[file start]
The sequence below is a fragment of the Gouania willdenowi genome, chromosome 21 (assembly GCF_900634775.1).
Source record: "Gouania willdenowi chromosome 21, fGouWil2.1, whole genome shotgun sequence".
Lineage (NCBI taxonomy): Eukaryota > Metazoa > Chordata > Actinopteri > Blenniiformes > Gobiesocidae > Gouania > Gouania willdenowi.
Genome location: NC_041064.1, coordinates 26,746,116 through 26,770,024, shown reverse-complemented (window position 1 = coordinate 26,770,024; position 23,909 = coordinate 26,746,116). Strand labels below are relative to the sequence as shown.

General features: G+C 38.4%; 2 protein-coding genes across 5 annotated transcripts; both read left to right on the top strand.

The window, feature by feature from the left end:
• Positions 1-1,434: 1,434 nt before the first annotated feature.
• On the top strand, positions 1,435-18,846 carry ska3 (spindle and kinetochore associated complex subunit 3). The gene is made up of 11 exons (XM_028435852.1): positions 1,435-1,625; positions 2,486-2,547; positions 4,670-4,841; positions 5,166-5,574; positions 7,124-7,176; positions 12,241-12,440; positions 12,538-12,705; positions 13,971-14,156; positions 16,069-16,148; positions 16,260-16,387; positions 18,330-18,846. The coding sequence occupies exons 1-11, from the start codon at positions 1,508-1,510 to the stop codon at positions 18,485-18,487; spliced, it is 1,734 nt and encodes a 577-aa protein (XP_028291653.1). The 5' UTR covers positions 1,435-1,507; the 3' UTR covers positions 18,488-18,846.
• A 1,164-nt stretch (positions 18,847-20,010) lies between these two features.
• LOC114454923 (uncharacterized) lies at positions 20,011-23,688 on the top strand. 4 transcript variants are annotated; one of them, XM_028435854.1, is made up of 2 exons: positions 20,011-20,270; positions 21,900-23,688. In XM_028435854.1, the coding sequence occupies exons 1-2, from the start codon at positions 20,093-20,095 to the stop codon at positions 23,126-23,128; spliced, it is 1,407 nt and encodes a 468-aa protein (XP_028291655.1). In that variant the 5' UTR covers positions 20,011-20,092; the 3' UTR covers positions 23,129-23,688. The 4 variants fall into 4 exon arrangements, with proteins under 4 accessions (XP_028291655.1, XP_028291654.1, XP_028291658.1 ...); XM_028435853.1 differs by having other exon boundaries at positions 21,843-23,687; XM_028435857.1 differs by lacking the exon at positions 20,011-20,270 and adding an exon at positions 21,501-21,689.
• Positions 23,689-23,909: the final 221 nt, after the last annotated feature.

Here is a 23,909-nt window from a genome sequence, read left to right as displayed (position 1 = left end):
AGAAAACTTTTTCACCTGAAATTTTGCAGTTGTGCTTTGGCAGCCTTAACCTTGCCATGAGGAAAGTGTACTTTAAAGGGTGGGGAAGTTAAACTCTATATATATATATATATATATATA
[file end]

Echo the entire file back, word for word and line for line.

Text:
The sequence below is a fragment of the Gouania willdenowi genome, chromosome 21 (assembly GCF_900634775.1).
Source record: "Gouania willdenowi chromosome 21, fGouWil2.1, whole genome shotgun sequence".
Lineage (NCBI taxonomy): Eukaryota > Metazoa > Chordata > Actinopteri > Blenniiformes > Gobiesocidae > Gouania > Gouania willdenowi.
Genome location: NC_041064.1, coordinates 26,746,116 through 26,770,024, shown reverse-complemented (window position 1 = coordinate 26,770,024; position 23,909 = coordinate 26,746,116). Strand labels below are relative to the sequence as shown.

General features: G+C 38.4%; 2 protein-coding genes across 5 annotated transcripts; both read left to right on the top strand.

The window, feature by feature from the left end:
• Positions 1-1,434: 1,434 nt before the first annotated feature.
• On the top strand, positions 1,435-18,846 carry ska3 (spindle and kinetochore associated complex subunit 3). The gene is made up of 11 exons (XM_028435852.1): positions 1,435-1,625; positions 2,486-2,547; positions 4,670-4,841; positions 5,166-5,574; positions 7,124-7,176; positions 12,241-12,440; positions 12,538-12,705; positions 13,971-14,156; positions 16,069-16,148; positions 16,260-16,387; positions 18,330-18,846. The coding sequence occupies exons 1-11, from the start codon at positions 1,508-1,510 to the stop codon at positions 18,485-18,487; spliced, it is 1,734 nt and encodes a 577-aa protein (XP_028291653.1). The 5' UTR covers positions 1,435-1,507; the 3' UTR covers positions 18,488-18,846.
• A 1,164-nt stretch (positions 18,847-20,010) lies between these two features.
• LOC114454923 (uncharacterized) lies at positions 20,011-23,688 on the top strand. 4 transcript variants are annotated; one of them, XM_028435854.1, is made up of 2 exons: positions 20,011-20,270; positions 21,900-23,688. In XM_028435854.1, the coding sequence occupies exons 1-2, from the start codon at positions 20,093-20,095 to the stop codon at positions 23,126-23,128; spliced, it is 1,407 nt and encodes a 468-aa protein (XP_028291655.1). In that variant the 5' UTR covers positions 20,011-20,092; the 3' UTR covers positions 23,129-23,688. The 4 variants fall into 4 exon arrangements, with proteins under 4 accessions (XP_028291655.1, XP_028291654.1, XP_028291658.1 ...); XM_028435853.1 differs by having other exon boundaries at positions 21,843-23,687; XM_028435857.1 differs by lacking the exon at positions 20,011-20,270 and adding an exon at positions 21,501-21,689.
• Positions 23,689-23,909: the final 221 nt, after the last annotated feature.

Here is a 23,909-nt window from a genome sequence, read left to right as displayed (position 1 = left end):
AGAAAACTTTTTCACCTGAAATTTTGCAGTTGTGCTTTGGCAGCCTTAACCTTGCCATGAGGAAAGTGTACTTTAAAGGGTGGGGAAGTTAAACTCTATATATATATATATATATATATA